But I could have told you that the marks you left, though invisible, were indelible. Really I could, but I didn’t.

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To-Read List for May!

It’s a magical realism feast this month, in both contemporary and historical fiction. I’m liking this trend VERY MUCH.

Roald Dahl

Magical realism is such an unexplored genre (as compared to, say, crime and mystery) and I really love how it brings the fantastical into real life and stretches your imagination to accept the strange and the wondrous things that happen every day. That’s probably why I wrote Until Morning – and now No Room in Neverland – because I wanted so badly to read something set in the real world that contained romance and magic.

Speaking of Until Morning, I’ve decided to go the crowd-source route and post it up on Swoon Reads (which published a lovely contemporary romance novel A Little Something Different by Sandy Hall). You can read it (and rate and share if you enjoyed it!) here. And if you need an idea of what it’s about, here’s a teaser:

Lexi Keen has found her soul-mate, although she has never met Night, the elusive street artist who leaves his paintings around the city.

Still, that doesn’t stop her from penning letters to him – until she finds herself living in his paintings after a car accident lands her in a coma. In her mind she is wandering through Night’s paintings. Her only companion: a boy who doesn’t understand why he is trapped there with her and wants to leave.

Sam Young is trying to make sense of the dreams he has been having of late, dreams in which he meets the irreverent, free-spirited Lexi. When his father’s latest development project involves taking over the inn that Lexi’s father owns, Sam has to choose between his loyalties to his father and staying with Lexi in the dream, safe from reality.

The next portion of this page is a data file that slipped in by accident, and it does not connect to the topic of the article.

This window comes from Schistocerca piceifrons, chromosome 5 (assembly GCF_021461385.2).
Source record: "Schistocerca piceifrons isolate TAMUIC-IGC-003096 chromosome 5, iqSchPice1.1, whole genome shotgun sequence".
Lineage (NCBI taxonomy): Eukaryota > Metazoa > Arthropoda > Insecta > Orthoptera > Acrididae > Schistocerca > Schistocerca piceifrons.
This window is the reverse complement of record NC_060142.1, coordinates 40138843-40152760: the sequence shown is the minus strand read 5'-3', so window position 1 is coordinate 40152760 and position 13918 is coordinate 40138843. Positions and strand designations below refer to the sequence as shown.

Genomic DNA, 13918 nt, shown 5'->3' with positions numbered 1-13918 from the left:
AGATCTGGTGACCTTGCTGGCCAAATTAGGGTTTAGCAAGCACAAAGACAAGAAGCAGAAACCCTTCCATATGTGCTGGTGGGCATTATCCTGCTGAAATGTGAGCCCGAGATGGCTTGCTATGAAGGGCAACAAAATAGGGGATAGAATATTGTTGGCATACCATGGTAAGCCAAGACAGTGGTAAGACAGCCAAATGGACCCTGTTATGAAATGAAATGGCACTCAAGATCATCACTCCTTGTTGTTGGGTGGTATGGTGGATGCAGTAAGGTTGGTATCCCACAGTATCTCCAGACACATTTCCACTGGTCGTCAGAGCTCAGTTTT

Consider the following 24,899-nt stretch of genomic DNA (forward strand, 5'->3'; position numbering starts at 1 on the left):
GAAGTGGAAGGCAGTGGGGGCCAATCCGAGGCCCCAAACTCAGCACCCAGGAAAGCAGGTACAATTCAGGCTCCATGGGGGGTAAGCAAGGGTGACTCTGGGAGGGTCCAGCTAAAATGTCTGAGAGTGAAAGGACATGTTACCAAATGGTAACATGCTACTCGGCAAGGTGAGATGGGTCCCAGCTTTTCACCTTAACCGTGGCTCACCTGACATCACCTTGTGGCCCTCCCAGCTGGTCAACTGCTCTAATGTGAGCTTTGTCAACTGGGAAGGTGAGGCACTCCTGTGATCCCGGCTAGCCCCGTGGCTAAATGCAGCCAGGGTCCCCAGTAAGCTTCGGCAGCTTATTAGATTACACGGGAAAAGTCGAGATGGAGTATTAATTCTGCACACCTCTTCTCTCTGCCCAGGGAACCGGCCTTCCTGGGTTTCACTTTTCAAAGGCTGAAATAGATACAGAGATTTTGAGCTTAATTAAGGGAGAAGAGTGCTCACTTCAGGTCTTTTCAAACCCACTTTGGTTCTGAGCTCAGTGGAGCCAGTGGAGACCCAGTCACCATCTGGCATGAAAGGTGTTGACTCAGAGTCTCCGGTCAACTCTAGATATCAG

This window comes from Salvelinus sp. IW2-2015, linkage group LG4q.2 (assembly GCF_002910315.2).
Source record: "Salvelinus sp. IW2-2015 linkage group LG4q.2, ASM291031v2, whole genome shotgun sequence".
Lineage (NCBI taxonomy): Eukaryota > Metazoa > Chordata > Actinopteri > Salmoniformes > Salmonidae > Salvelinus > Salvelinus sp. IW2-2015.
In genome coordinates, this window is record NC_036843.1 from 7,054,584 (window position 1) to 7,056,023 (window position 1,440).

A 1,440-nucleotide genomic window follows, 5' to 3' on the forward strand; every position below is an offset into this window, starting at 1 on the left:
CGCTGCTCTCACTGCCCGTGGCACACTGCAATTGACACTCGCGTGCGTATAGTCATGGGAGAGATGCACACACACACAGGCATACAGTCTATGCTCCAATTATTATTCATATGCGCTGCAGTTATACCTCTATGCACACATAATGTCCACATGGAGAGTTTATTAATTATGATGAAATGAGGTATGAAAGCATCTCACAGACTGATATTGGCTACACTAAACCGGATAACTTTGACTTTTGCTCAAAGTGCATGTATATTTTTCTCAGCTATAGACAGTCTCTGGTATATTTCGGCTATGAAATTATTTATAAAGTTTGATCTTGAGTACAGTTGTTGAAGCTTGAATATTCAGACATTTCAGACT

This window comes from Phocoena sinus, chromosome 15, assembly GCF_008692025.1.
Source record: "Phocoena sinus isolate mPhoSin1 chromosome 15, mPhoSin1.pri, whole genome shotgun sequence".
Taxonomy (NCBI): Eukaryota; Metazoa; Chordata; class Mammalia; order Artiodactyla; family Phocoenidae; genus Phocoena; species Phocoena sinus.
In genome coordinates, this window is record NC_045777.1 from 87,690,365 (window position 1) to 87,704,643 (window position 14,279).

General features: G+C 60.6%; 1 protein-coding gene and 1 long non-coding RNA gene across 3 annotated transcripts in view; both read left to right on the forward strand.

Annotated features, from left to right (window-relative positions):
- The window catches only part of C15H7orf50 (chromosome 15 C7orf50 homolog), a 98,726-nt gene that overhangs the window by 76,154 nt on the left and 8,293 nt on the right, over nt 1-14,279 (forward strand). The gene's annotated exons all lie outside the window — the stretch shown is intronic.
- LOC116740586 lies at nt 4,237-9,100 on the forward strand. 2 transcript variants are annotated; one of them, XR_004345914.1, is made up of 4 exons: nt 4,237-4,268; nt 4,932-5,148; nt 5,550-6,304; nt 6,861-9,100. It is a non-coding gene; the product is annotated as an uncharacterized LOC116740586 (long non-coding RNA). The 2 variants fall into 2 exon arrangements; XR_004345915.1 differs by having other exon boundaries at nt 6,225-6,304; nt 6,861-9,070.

So anyway, I’m really looking forward to this month’s haul. Yay for magical realism and contemporary fiction! That’s not to say fantasy is a dying genre, but I think readers as a whole are now looking to take a break from all that supernatural good-versus-evil stuff for a while and go back to something closer to the heart. Even agents I’ve queried have told me they’re not representing fantasy because the market’s too saturated and people are veering away from the genre at the moment.

To Read:

1. Magonia, by Maria Dahvana Headley

2. Girl At Midnight, by Melissa Grey

3. Above Us Only Sky, by Michele Young-Stone

4. Bone Gap, by Laura Ruby

5. The Cost of All Things, by Maggie Lehrman

6. Love Letters to the Dead, by Ava Dellaira

7. Love Fortunes and Other Disasters, by Kimberly Karalius

I can’t stop fangirling over these books. I mean, HAVE YOU READ THEIR BLURBS? ARE YOU NOT PROPERLY EXCITED ABOUT THEM ALREADY? Ships in the sky, memory erasure (coincidentally, I’ve been working on a short story about memory erasure too), Lithuanian bird-women, pickpockets in black markets and missing people. This is while I love reading and creating stories. There are so many exhilarating possibilities that set your mind on fire, so many stories that fill you with ideas and life.

And of course, there’s LANGUAGE itself. Prose. The stringing of words to form beautiful, heart-breaking sentences with rhythm and music.

From Magonia:

“I’m dark matter. The universe inside of me is full of something, and science can’t even shine a light on it. I feel like I’m mostly made of mysteries.”

“I know everyone has dreams of flying, but this isn’t a dream of flying. It’s a dream of floating, and the ocean is not water but wind.
I call it a dream, but it feels realer than my life.”

 photo rapunzel excited_zpshvwuuvax.gif

 photo rapunzel heavy breathing_zpstoctrorx.gif

Breathe, Joyce, breathe.

Currently Reading:

1. Red Queen, by Victoria Aveyard

SO GOOD. The execution, the plot (and plot twists), the prose – all skillfully done. If I HAD to nitpick, I’d say that my connection with the characters isn’t as strong as the one with Alina and Mal from the Grisha trilogy by Leigh Bardugo. Those two (plus Nikolai Lantsov) got me swooning and dancing and grinning and spazzing. Red Queen, while nicely done, doesn’t send me reeling. But this is probably subjective and different for every reader. This book is still HIGHLY recommended!

2. Before My Eyes, by Caroline Bock

Two words: mental illness. I’m a sucker for any story that deals with issues like this, especially anything creepy or disturbing or psychologically messed up and sheds some light on people dealing with the demons in their heads. Plus, it’s told in alternative POV and it reminds me a lot of Charm and Strange by Stephanie Kuehn and *ahem* Lambs for Dinner by me.